After surviving one of the most high-profile and long-running school sex abuse scandals in history, a group of 32 men and women banded together to seek solace and justice — only to find that public outrage, a star attorney, and overwhelming evidence are no match for a legal process stacked against even the most privileged or traumatized.
How did a homeschooled, evangelical Christian from Chattanooga become an ISIS wife and mother?
The fight for an ancient skeleton shows how science undermines and exploits Native-American identity. It's just one reason we need more of us in the lab.
Major flaws in two massive trials of deworming pills show the importance of sharing data — which most scientists don't do.
Jasmine Kaiser and Lisa Scott are suing one of the world’s largest blood companies for turning them away for being transgender. The company insists all trans women are banned from donating under federal guidelines. Do federal officials agree? They won’t say.
This week for BuzzFeed News, Mary Ann Georgantopoulos uncovers the history of the Hulk Hogan sex tape saga. Read that and these other great stories from around the web.
Loretta Young made her name in Classic Hollywood as a great beauty — and for the cover-up of one of the industry’s greatest scandals: concealing a child, born out of wedlock, with Clark Gable, one of the era’s biggest stars. It wasn’t until recently that even Young learned the right words for what she’d been hiding for decades.
This week for BuzzFeed News, Sandra Allen tells the story of Teresa Sheehan and America's failing mental health care system. Read that and these other great stories from BuzzFeed and around the web.
The United States trumpets education as one of its shining successes of the war in Afghanistan. But a BuzzFeed News investigation reveals U.S. claims were often outright lies, as the government peddled numbers it knew to be false and touted schools that have never seen a single student.
Notorious for blending the political and profane, denounced for its roots in Vodou, rabòday music is the defiant — and wildly popular — sound of a new, disaffected generation of Haitians. As the country prepares for long-awaited elections starting in August, stars of the genre have become unusually influential by turning public anxieties into dance-friendly anthems.
In 2008, San Francisco police were called to help transport a woman with mental illness to a hospital. Instead, they shot her seven times and she was charged with five felonies. This is the story of how police became our nation's mental health care workers, and how Teresa Sheehan's family has fought for her before the shooting — and since.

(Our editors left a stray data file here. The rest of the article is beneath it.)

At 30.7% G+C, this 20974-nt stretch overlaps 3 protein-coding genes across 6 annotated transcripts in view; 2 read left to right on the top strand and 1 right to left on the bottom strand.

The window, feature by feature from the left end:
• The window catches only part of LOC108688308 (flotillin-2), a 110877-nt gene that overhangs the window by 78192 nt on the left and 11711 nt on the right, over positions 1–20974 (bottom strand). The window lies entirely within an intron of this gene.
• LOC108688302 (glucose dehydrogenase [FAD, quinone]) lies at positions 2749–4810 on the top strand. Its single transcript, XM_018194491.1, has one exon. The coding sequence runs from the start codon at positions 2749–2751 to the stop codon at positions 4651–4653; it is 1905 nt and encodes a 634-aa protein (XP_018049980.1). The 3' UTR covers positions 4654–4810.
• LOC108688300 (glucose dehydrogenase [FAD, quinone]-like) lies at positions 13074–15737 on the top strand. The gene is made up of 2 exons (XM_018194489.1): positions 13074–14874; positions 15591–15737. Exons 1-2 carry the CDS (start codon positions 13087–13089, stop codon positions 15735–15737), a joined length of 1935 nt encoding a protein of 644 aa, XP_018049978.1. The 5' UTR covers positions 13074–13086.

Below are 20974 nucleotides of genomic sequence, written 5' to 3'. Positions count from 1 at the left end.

A decade ago Cosby gave a speech excoriating poor blacks for not living up to the promise of the civil rights movement. Here's a look back based on what we know now.
Inside the lightning-fast, wildly absurd, occasionally terrifying world of app-based teenage white supremacy.
Over the past two decades, Colombia’s Iglesia de Dios Ministerial de Jesucristo Internacional — La Ministerial — has built a massive following with almost 900 churches worldwide. The Ministerial calls itself a prophetic faith, but defectors call it a cult that targets immigrants to fill its charismatic leaders’ coffers.
For down time at the beach, barbecue, and everywhere in between, this collection of stories capturing the culture, politics, and people of the U.S.A. has got you covered.
This cross-country cash cow starring seven of America's biggest Vine and YouTube stars may have all the trappings of a traditional rock tour — long bus rides, concert hall stages in front of screaming fans, staying up late — but it's the clearest sign yet that the entertainment industry's star-making apparatus is being turned upside down.
In 2009, an American aid worker seeking to provide internet service for Cubans was thrown in jail for more than five years. Now, as relations with Cuba finally thaw, the imprisonment of Alan Gross remains a prime example of how promoting American values in countries that don't want them is a policy that is as well-intentioned as it is poorly executed.